The challenge of surviving teenagers
I often wonder if survival is possible living in a household with two teenage girls (well, one is almost a teen). I managed to get through one other daughter and a son so far, but some days I just don’t know if it is possible to comprehend the thought patterns and behaviors any longer.
I attempt to remember what it was like growing up with sisters and how we made perfect sense to each other and ourselves at that time. But I find myself more and more pitying my mother and holding her up for sainthood as she survived seven girls!
I often feel as if I am speaking a foreign language when I say something as simple as “Dinner’s ready” and I get “the look.” You know the one, the one that says “gross” or “don’t you know I am doing something right now.” Heaven forbid I go so far as to say “gather laundry,” “take the dogs out” or “please pick that up.” One would think the sky was falling simply by “the mother” asking the teen to do something.
While I make it sound as if these girls of mine are way out in left field somewhere, I must say they can be excellent conversationalists when it comes to their topics of conversation! I know more than I ever needed to know about One Direction, the terrible teachers on staff at the school and which boys or girls at said school are mean and opinionated. I simply have to show continuous interest in these topics (which of course, don’t often interest me in the least) to continue to have good favor in the eyes of my teens.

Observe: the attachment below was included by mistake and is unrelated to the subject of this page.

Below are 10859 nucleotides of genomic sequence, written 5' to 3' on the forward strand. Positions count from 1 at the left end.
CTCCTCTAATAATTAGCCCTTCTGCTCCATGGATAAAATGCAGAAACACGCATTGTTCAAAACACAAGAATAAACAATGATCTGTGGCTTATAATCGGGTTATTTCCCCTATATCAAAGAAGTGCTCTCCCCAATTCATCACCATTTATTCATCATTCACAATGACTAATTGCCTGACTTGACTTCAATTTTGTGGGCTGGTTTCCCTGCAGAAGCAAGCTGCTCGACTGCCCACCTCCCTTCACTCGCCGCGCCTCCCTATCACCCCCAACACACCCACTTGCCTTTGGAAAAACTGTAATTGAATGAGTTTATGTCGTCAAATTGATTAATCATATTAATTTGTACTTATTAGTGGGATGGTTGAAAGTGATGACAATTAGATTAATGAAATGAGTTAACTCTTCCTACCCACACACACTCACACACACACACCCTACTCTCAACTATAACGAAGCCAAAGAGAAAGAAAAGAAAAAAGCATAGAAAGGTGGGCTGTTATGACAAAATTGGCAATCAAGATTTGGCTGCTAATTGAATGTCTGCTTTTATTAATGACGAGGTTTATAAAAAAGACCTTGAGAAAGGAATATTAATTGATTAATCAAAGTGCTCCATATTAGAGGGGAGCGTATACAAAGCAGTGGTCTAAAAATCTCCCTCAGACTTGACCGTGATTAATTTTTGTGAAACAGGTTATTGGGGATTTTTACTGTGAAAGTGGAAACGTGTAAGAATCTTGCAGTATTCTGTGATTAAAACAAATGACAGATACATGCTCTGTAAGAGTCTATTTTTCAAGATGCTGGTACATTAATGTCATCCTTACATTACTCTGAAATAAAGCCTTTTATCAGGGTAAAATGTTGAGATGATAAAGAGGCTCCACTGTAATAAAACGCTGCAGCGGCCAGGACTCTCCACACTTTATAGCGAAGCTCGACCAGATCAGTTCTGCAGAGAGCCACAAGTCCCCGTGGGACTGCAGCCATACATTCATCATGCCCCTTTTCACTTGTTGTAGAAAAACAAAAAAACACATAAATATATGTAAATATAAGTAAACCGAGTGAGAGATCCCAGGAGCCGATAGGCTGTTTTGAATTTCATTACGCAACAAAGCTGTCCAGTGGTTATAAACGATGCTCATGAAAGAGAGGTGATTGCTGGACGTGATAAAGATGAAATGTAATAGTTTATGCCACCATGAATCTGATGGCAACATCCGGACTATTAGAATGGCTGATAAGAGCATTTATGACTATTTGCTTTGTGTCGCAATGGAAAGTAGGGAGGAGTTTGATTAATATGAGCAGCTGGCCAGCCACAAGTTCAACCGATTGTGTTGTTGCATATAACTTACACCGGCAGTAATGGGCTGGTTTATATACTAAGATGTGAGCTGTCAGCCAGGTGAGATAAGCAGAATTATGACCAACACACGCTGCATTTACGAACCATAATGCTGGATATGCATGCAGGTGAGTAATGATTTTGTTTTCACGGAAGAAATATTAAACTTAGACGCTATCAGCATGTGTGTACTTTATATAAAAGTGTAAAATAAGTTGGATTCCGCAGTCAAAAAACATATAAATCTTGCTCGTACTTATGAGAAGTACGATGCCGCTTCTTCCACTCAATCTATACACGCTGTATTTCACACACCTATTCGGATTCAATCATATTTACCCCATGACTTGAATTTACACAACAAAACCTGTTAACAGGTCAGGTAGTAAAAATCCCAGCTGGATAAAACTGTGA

I also gain that good favor whenever there is a shopping trip involved, until I say no to one more pair of shoes or skinny jeans (whoever invented those things anyway?). Then I am the evil mother who does not warrant a word, but rather constant eye rolls.
It seems the older I get, the less I understand these teens. I made it through my first two and actually enjoy conversations with my 22-year-old and 20-year-old on a regular basis now. I assume I must just hold out hope that the inevitable saying of ‘this too shall pass’ comes to fruition with the next round of my children.
I know many of you must share these moments of eye rolls, unlimited knowledge and often pure disgust at moms having an opinion. Let’s not even throw in the role of dad in this equation who dare not physically touch their daughters in public! I ask you to join with me in survival mode over the next few years as we attempt to understand the ever-changing moods and actions of this delightful age. Live with the hope, as I do, that they do return again to human form and become loving offspring and even friends.